Israel unveils hospital to cure social ills at Venice Art Biennale

The 58th International Art Exhibition "La Biennale di Venezia" was inaugurated on Saturday.

May 12, 2019 14:03
1 minute read.
art installation Field Hospital X (FHX) by artist Aya Ben Ron

art installation Field Hospital X (FHX) by artist Aya Ben Ron. (photo credit: ISRAELI PAVILION - BIENNALE DI VENEZIA 2019 - ELAD SARIG)


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The Israeli Pavilion at the 58th International Art Exhibition "La Biennale di Venezia" was inaugurated in Venice on Saturday.

The Pavilion features the art installation Field Hospital X (FHX) by the Israeli artist and professor Aya Ben-Ron, which is designed as a healthcare facility. Ben-Ron conceived it in order to create a space to screen No Body, a video that tells her experience on abuse in the family after many years of silence.

“When visitors enter Field Hospital X, they are patients, recipients of care,” curator Avi Lubin said in a statement. “They take a queue number and wait in the Reception Area. When their number is called, they go to the reception desk and choose a Risk-Wristband. In the Reception Area, they watch the FHX TV Program, where they are told to ‘be patient; be a patient.’"

Lubin further explained that the facility also includes a "Safe-Unit" where visitors learn how to produce a "Self-Contained Shout." “Afterwards, they sit on a Care-Chair, where they can personally view a short video by an invited artist, confronting a social ill through a personal story,” he added.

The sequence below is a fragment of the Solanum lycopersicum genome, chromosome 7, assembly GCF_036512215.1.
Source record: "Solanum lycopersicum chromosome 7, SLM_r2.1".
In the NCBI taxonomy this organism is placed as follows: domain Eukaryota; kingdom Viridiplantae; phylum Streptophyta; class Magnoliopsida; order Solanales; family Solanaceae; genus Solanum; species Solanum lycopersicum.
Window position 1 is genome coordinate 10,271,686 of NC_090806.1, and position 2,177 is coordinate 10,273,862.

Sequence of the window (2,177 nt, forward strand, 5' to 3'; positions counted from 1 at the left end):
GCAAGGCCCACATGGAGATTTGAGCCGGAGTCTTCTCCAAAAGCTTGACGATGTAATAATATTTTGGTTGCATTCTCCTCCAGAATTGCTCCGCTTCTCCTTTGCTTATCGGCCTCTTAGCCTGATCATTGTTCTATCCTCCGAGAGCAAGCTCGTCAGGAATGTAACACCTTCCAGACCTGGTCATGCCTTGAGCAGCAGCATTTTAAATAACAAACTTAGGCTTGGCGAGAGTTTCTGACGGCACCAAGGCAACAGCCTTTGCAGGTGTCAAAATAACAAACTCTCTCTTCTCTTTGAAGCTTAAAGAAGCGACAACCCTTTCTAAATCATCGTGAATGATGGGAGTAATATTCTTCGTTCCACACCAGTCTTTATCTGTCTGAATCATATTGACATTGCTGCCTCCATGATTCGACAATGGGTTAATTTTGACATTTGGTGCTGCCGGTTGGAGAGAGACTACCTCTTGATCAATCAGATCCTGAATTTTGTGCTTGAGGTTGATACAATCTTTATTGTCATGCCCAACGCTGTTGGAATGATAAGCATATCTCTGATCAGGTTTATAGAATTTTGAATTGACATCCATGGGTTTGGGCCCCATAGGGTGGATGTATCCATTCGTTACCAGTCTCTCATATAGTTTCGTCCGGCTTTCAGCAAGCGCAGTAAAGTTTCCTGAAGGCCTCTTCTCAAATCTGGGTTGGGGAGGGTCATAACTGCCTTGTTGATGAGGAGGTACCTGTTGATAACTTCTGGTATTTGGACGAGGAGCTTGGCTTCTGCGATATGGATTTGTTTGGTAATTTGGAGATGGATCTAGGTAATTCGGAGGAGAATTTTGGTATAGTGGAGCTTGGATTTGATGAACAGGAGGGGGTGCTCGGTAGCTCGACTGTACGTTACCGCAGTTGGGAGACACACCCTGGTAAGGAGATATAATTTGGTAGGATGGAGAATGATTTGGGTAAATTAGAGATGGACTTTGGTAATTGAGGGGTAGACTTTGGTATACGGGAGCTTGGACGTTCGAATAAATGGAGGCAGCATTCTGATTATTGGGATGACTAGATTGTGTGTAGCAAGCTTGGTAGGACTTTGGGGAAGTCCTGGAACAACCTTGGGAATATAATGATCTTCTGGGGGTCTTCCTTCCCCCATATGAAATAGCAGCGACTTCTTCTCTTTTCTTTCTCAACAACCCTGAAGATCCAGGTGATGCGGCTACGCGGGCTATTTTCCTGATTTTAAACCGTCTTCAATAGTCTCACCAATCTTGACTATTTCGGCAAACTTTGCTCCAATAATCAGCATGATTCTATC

The design of the Care-Chairs is inspired by dental and gynecologist chairs.

Established in 1952, the Israeli Pavilion was modeled this year after a visit to a hospital. The underlying theme of the project is to explore the role of art in the face of social ills. After the end of the Biennale, Field Hospital X is expected to travel to further locations.

“The title of this Exhibition could be interpreted as a sort of curse”, Biennale President Paolo Baratta said in a statement, “where the expression ‘interesting times’ evokes the idea of challenging or even ‘menacing’ times, but it could also simply be an invitation to always see and consider the course of human events in their complexity, an invitation, thus, that appears to be particularly important in times when, too often, oversimplification seems to prevail, generated by conformism or fear.”

The 2019 edition of the Exhibition sees the participation of 90 countries.

The 58th International Art Exhibition of La Biennale di Venezia, titled May You Live In Interesting Times, is open to the public from May 11 to November 24, 2019.

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